This weekend’s paper published a two-page spread, not on the U.S. Republican convention nor on the provincial election in Quebec but on the over-population of cats in urban settings. As the statistics estimated, “between 50,000 and 100,000 cats (not spayed or neutered) roam the city [Winnipeg] at any given time.” Given that homeless and feral cats roam at night when we are asleep, we often don’t witness the problem. Unfortunately, these fertile, unvaccinated cats breed multiple babies and spread diseases throughout our neighbourhoods (i.e., feline distemper in raccoons). Even more unfortunate are the numbers that starve, freeze, get eaten by predators or are euthanized because of overcrowded conditions at pet shelters.
However, the cats are not the problem. They are just doing what any animal and human requires when left to fend for themselves on the streets of an urban jungle. They are attempting to survive. So what is the real problem here? What is at the source of our over-population of homeless and feral cats?
Personally, I rescued five cats over the past five years (4 kittens and 1 adult) from pet owners living on my street. Just this weekend, I retrieved a kitten that had been left alone and outside for 24 hours. Last summer, a very gaunt, less-than-a-year-old female and her kitten adopted me choosing to leave their less than ideal home conditions. The previous winter, someone moved out of the apartment block and neglected to take their kitten, who miraculously managed to live under my deck for a week-long cold snap (-30 degrees) before I discovered her.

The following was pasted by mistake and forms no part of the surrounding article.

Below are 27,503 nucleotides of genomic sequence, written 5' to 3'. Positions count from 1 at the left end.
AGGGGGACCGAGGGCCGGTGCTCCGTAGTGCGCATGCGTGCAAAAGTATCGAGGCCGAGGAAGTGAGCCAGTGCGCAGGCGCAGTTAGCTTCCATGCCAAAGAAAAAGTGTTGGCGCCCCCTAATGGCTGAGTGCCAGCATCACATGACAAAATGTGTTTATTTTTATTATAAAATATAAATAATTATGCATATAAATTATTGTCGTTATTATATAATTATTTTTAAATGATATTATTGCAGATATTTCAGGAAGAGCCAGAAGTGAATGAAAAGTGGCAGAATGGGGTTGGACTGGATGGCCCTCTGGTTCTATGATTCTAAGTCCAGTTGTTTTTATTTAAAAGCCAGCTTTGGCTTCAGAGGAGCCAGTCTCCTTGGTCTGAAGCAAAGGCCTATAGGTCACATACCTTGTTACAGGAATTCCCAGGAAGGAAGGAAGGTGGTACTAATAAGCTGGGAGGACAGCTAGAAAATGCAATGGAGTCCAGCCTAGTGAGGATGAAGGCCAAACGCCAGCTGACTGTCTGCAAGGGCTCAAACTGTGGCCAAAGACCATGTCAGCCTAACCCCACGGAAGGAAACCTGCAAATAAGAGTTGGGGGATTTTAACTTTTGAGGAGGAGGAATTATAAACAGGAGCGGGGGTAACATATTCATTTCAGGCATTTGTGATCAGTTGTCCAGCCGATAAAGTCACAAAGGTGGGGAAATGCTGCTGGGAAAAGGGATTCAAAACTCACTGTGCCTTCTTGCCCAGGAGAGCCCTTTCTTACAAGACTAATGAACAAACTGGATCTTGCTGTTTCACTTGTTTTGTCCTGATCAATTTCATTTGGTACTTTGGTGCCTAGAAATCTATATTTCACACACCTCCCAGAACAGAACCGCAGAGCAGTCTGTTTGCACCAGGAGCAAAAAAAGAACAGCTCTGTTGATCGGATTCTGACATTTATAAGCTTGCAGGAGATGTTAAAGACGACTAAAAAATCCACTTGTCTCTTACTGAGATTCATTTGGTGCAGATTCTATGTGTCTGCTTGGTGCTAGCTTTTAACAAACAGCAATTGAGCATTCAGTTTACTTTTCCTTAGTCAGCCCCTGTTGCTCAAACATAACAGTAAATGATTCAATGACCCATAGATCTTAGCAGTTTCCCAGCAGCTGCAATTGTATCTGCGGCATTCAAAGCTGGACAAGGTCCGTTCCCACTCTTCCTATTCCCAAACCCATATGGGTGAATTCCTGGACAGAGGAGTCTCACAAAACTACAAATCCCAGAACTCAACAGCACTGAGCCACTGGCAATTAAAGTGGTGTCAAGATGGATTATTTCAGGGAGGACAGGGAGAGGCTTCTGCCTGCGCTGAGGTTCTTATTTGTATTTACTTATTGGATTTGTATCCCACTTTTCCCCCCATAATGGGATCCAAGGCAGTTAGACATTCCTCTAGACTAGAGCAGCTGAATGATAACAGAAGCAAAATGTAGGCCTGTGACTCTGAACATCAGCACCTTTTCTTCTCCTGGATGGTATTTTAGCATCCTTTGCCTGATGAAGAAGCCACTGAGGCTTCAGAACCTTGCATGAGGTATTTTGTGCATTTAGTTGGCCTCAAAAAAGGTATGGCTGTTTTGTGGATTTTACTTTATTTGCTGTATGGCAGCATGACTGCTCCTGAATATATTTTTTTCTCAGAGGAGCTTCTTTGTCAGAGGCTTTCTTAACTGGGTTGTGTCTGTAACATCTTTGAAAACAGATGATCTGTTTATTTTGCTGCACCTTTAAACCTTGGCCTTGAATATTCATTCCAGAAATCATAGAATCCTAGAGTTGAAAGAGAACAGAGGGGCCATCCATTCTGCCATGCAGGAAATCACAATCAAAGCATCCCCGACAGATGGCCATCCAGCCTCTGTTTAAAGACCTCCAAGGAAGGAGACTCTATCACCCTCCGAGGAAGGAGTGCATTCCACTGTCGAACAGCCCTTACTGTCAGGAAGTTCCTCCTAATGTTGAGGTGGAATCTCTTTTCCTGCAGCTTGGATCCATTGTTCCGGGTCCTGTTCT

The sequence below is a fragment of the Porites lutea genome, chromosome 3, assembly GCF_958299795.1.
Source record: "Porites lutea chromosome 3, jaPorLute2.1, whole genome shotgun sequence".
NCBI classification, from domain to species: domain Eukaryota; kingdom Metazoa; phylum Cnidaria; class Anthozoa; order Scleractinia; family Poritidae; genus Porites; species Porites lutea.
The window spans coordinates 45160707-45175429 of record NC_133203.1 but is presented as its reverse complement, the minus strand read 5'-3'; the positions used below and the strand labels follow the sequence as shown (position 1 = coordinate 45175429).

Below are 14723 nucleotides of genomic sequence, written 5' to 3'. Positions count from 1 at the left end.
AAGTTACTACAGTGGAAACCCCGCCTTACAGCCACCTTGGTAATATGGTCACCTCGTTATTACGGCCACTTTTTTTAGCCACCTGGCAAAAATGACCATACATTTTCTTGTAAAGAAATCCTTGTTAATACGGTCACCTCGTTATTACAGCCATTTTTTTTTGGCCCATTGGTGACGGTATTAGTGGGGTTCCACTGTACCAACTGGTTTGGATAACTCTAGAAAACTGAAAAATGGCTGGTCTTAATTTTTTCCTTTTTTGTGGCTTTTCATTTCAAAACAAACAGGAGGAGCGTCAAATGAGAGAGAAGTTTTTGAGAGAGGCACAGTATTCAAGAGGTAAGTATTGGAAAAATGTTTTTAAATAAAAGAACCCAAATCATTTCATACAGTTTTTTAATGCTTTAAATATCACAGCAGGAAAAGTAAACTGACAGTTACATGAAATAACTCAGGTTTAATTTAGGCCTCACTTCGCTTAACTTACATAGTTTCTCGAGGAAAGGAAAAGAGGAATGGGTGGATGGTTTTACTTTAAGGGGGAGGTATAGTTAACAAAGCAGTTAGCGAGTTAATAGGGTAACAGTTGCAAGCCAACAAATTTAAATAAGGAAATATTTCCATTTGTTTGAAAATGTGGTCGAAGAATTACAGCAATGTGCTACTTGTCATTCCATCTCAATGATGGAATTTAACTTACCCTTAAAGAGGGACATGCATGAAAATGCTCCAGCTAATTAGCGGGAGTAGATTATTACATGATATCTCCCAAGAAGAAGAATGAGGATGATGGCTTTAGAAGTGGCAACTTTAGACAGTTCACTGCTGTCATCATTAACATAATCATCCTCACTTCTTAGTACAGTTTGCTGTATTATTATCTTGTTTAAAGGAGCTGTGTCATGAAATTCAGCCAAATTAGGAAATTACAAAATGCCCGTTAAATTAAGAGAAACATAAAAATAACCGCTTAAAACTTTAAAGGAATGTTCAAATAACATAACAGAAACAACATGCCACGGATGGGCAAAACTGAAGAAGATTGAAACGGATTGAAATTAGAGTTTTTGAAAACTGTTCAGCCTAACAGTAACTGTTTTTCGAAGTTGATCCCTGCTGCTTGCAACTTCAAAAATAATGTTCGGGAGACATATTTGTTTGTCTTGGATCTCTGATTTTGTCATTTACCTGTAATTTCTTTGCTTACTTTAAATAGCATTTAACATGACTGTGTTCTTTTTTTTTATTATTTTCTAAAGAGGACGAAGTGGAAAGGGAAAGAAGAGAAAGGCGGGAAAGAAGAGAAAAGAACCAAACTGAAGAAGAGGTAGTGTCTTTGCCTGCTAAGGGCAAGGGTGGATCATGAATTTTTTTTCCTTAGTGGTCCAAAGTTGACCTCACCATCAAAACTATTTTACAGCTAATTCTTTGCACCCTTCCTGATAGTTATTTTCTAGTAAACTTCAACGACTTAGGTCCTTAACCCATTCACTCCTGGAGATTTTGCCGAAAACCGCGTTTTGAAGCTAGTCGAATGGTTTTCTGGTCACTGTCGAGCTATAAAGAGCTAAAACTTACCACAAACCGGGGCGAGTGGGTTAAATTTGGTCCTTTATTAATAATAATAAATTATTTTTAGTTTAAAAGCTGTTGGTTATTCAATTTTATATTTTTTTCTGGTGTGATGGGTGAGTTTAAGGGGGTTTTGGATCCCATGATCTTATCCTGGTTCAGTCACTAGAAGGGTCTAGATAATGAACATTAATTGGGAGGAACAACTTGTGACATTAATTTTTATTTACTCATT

What all my pet-rescue stories shared in common were their pet owners. As a society, we must recognize the over-population of urban homeless and feral cats grew out of similar stories. I think it is fair to say that, just as not all adults (even though they can) are suited to parenthood, not all people are suited to the healthy nurturing and caretaking required by a pet.
Just as with any responsibility (job, project, relationship), a combination of willingness and ability is required. Willingness implies the desire and confidence to do what is necessary while ability relates to the specific knowledge and skills to do the job well. In the case of cat ownership, ask yourself these questions when considering your willingness and ability –
Can I love and nurture a cat even if its personality does not suit mine?
Will I take the initiative to ensure the cat is exercised and properly trained?
What information do I need a) before acquiring a cat and b) to keep it healthy during its lifetime with me?
What consistent skills are required on my part in order to raise a healthy happy feline?
What provisions have I made should I no longer be able to care for the cat?
Am I still willing to bring a cat into my life and home?
Life is precious no matter whether feline or human. I appeal to you to take responsibility in some small way for relieving the abuse of our feline friends. What one action can you take today to begin to counter this very serious social ignorance?
Turner, Randy. 2012. City’s Kitty Crisis, Winnipeg Free Press, J1, September 01.